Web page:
Women of Stanford Law

It was 1971. Women made up about 13 percent of the Stanford Law School student body. The faculty was all male, as was the senior administration. And according to a statement signed by a group of 1L women that year, lack of diversity wasn’t the only reason they felt marginalized. They wrote that the attitudes of male students and faculty members also reflected “the bastard status” of women law students. And so, Women of Stanford Law was born.  The group focused on recruiting more women students, preventing discrimination in hiring, and pressuring the law school to hire women faculty. Barbara Babcock, who was appointed in 1972 as Stanford Law’s first female member of the tenure line faculty (and passed away in 2020), quickly became an important part of WSL and expanded the school’s offerings to include classes and events of particular interest to women. In the fifty years since its founding, WSL, as it is now known, has continued to advocate for gender equity and awareness, while providing a critical support network for generations of women. For Tricia Berke Vinson, JD ’76 (BA ’71, MA ’72), former director and now of counsel to the Legal Aid Society of San Mateo County’s Health Consumer Center, WSL was “a home, a safe harbor, in a place that wasn’t very friendly or welcoming.” “WSL was one of the things that absolutely saved me as a 1L, when I was pecking around the law school trying to figure out where I might find a home for my worries and my sense that I maybe just didn’t belong,” says Dahlia Lithwick, JD ’96, now a contributing editor at Newsweek and senior editor at Slate.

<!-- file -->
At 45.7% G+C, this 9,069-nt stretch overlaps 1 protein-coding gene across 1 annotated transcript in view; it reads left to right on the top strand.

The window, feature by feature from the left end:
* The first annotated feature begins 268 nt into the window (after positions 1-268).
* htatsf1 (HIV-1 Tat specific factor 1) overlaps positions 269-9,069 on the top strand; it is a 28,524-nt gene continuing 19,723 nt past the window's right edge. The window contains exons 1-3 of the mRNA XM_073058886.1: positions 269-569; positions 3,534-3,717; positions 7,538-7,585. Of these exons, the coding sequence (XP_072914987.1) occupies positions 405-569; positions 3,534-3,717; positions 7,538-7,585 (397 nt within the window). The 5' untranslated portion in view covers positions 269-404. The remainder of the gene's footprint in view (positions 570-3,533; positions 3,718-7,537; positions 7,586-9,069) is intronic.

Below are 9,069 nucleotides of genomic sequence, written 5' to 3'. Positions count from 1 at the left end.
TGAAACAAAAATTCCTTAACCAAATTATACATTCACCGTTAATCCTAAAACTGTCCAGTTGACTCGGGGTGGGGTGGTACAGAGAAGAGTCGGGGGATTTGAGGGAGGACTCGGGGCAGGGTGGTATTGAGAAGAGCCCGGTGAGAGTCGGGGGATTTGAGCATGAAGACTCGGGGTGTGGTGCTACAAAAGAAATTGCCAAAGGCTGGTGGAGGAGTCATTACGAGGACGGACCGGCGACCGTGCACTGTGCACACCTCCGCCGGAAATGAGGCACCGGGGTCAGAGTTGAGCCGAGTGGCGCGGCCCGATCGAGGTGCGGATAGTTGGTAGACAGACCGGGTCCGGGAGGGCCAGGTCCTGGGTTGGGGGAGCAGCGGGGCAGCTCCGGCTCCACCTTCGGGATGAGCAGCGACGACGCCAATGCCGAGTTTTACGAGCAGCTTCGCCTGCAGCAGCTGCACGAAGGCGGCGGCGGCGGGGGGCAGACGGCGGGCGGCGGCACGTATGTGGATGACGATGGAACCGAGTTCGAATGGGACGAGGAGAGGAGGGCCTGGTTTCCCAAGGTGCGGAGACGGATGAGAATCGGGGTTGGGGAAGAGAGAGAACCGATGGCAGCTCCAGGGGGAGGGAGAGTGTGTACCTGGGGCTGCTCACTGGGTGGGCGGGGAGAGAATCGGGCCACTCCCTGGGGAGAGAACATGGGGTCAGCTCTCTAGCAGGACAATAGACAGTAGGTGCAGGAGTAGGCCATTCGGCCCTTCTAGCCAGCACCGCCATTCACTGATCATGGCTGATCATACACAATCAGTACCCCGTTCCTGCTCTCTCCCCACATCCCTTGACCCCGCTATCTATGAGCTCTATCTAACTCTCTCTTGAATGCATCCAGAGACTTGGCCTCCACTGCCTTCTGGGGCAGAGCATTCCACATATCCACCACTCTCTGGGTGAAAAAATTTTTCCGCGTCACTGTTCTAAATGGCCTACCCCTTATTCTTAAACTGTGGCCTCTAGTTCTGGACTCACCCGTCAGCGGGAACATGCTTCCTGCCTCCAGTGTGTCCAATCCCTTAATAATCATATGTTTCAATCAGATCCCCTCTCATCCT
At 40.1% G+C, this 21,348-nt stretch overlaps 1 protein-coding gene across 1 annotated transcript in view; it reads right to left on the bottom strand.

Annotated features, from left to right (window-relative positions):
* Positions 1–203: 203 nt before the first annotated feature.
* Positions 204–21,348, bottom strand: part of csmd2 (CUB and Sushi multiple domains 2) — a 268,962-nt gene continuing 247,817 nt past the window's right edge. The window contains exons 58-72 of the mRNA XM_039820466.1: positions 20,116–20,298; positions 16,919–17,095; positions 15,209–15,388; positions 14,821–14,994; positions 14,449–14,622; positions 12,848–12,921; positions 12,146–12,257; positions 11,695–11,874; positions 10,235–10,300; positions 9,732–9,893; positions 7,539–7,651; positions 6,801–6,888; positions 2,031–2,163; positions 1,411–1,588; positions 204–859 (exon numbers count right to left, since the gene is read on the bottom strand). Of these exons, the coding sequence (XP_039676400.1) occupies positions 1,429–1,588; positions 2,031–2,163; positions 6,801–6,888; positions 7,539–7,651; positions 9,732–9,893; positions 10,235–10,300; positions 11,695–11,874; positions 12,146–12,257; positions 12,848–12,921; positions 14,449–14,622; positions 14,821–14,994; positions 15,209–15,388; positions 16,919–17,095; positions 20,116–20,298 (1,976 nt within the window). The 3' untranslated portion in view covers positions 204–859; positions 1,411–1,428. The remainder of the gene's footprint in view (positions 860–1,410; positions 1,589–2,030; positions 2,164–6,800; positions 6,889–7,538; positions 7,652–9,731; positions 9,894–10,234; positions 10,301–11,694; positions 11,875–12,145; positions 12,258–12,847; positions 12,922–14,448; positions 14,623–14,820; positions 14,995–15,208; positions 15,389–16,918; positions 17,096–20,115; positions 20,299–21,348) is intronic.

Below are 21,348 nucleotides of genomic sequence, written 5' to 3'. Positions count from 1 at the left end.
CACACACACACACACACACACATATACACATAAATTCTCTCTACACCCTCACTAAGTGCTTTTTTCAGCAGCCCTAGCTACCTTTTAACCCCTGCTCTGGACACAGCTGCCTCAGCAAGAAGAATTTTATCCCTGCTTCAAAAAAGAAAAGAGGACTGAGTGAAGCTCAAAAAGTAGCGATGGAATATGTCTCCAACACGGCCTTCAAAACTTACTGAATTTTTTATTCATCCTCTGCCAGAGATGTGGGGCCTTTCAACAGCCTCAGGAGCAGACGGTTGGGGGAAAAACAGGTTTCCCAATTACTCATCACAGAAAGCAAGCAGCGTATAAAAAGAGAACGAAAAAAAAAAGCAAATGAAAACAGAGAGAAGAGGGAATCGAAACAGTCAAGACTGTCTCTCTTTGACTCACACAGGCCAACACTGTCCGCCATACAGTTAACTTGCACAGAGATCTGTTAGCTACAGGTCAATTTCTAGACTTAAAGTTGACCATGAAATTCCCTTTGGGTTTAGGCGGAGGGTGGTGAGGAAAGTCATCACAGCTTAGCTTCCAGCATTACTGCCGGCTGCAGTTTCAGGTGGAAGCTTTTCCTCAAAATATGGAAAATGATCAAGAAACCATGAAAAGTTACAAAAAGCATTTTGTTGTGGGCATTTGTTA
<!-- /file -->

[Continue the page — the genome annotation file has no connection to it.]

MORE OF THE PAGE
Today, SLS consistently enrolls a student body that is about 50 percent women and has a full-time faculty that is more than 30 percent women. And while WSL is still actively engaged in recruiting women students, it is even more focused on supporting those who have matriculated. Central to this mission is WSL’s mentorship program.

“Every 1L woman is paired with a 2L mentor, and transfer students are paired with 3L mentors,” explains current WSL co-president Claire Fieldman, JD ’22. Indeed, WSL co-president Olivia Malone, JD ’22, says, “As a 1L, I really leaned on my 2L mentor, especially during fall quarter. I could ask her anything, even the stupid questions.” Both agree that the mission of WSL is as vital today as it was 50 years ago. SL